Over a third (36%) of ads with a headline measuring 70-90 characters were pursued by consumers, compared to only 13% of those with 1-20 characters and 19% of those with 20-40 – highlighting the need to be creative and descriptive with titles. Perhaps unsurprisingly, in-feed native ads ‘above the fold’ on publisher websites (i.e. so users didn’t have to scroll down to view) saw a click-through rate (CTR) 56% better than those below the fold.

Francis Turner, Adyoulike, managing director, UK, said: “The native ad market is growing and maturing very quickly as both publishers and agencies see the value of native. As a result, what makes a good native campaign is becoming clearer to understand: consumers want to know what the content entails and they like facts and figures, but they don’t necessarily want the hard sell.”

The study also found that the average user dwell time on native content in 2014 was 1 minute 8 seconds on desktop, plus an even more impressive 2 minutes 20 seconds on mobile. It also revealed that 6 in 10 publishers (62%) had run native campaigns on mobile to take advantage of this, and the fact that traditional digital display advertising doesn’t really work on the small screen.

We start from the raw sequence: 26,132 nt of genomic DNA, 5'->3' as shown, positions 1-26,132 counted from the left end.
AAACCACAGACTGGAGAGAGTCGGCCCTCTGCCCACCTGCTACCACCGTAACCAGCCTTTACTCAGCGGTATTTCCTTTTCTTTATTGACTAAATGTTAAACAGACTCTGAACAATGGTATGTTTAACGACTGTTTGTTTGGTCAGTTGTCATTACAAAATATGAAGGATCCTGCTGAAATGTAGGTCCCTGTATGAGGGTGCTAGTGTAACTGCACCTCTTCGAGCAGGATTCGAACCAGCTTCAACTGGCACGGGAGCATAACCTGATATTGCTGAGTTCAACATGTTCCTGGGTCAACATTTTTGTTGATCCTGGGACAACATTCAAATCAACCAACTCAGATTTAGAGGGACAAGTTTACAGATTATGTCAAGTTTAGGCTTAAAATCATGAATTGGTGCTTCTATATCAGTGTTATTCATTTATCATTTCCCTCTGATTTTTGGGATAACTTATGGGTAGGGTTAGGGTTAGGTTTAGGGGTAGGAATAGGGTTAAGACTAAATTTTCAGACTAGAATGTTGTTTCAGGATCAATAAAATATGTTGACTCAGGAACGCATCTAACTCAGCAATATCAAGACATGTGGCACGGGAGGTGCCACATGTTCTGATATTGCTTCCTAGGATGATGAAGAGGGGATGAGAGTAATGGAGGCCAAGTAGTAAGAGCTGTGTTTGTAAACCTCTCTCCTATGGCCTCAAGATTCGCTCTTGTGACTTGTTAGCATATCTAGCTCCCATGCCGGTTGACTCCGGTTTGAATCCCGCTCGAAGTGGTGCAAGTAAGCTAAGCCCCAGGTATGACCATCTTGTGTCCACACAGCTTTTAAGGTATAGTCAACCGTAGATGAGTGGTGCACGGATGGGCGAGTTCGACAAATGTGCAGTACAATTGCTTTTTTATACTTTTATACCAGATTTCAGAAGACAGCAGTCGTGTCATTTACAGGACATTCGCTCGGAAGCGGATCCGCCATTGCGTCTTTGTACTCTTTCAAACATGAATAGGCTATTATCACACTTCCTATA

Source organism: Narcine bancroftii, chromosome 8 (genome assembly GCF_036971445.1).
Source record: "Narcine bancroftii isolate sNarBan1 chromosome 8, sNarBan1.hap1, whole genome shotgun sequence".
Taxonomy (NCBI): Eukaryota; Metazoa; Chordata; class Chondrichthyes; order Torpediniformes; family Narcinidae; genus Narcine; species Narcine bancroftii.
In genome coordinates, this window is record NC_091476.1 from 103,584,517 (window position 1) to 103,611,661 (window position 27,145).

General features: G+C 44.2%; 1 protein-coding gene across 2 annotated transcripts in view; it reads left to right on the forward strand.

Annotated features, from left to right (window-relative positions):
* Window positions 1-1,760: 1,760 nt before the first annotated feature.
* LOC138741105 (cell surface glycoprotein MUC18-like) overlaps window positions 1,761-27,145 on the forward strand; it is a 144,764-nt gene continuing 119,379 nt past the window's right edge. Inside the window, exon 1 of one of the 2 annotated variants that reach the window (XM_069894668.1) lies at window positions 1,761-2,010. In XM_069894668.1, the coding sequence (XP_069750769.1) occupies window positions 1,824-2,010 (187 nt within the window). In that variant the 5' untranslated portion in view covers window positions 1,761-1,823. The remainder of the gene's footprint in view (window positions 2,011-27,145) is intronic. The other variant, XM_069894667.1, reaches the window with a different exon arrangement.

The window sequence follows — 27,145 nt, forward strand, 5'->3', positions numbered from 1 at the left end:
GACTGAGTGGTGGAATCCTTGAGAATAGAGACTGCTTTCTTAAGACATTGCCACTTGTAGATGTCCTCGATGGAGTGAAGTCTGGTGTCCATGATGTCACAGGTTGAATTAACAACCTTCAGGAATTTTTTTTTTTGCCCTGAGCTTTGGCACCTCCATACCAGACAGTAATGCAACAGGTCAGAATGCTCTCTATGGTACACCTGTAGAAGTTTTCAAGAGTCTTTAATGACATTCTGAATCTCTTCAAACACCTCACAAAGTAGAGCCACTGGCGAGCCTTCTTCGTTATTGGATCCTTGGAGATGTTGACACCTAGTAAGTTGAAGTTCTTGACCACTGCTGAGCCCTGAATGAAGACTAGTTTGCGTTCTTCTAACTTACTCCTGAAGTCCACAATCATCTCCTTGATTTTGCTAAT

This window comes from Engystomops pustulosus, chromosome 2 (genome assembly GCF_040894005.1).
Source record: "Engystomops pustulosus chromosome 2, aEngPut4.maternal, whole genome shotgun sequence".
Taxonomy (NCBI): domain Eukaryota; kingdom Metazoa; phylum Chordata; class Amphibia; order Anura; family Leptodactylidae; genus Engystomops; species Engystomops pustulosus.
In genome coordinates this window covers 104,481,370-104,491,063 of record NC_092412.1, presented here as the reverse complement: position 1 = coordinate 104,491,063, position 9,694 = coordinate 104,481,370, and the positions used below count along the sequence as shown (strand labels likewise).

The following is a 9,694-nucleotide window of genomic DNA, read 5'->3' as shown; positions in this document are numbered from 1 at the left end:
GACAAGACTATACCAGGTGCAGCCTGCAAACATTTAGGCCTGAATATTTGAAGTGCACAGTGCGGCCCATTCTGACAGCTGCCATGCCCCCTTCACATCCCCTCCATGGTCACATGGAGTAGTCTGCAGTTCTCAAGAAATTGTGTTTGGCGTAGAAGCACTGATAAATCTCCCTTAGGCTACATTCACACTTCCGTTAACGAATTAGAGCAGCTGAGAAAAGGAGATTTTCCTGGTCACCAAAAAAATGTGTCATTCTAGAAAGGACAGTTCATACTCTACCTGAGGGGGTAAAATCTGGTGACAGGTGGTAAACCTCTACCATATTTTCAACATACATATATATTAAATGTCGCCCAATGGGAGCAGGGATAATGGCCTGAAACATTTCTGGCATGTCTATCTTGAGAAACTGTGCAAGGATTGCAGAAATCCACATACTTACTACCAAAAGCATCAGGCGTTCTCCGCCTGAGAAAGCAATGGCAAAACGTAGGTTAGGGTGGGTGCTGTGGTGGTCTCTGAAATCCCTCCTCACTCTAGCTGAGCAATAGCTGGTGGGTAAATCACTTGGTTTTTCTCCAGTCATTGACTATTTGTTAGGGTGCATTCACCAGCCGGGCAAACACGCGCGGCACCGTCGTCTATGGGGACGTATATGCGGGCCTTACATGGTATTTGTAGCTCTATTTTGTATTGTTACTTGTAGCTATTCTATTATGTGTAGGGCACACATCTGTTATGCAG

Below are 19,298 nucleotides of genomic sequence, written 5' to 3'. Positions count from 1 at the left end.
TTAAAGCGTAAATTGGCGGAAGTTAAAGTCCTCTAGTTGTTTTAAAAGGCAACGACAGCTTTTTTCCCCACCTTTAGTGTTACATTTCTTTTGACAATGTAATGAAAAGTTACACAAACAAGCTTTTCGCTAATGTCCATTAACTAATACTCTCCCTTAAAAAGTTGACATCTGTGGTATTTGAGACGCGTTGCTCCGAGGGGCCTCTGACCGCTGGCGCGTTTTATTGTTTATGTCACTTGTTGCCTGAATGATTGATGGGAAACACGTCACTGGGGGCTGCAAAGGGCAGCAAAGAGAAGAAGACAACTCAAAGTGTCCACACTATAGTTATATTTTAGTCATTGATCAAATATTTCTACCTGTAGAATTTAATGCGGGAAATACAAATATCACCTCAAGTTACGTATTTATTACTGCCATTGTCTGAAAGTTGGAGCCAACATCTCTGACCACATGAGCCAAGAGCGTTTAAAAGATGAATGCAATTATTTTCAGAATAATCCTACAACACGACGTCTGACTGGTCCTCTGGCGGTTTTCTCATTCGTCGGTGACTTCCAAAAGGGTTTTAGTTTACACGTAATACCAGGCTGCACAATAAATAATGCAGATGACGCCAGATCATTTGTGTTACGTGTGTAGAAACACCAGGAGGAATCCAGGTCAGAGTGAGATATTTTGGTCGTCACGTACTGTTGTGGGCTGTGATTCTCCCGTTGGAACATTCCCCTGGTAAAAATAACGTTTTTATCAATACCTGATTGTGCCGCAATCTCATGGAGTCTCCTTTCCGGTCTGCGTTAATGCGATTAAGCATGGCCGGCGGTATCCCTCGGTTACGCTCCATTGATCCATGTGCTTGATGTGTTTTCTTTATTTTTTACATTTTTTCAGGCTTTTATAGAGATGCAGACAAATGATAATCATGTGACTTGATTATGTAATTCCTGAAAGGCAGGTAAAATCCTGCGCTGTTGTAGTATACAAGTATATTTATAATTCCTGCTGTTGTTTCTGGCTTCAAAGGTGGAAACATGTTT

Turner added: “Mobile is the preferred way for many people to go online now, and native is by far and away the most effective way for brands to reach them – as is shown by the huge amount of ad dollars that flow to Facebook and Twitter and their in-feed products.

“Publishers can now take advantage of their own feeds: with an average dwell time in excess of two minutes, it shows that people will happily engage with good content via mobile and don’t care if it’s sponsored or branded.”

However, the research also demonstrated that brands can do more to take advantage of native advertising through unique video content. It found that last year, 90% of native video advertising was simply repurposed TV ads.

Turner concluded: “One perceived benefit of native is that it provides another channel for existing video such as TV ads. However, brands that do more with video online and create bespoke content could be setting themselves ahead of their competition.”

The growing popularity of native advertising has been discussed in detail in a previous ExchangeWire Research Roundup.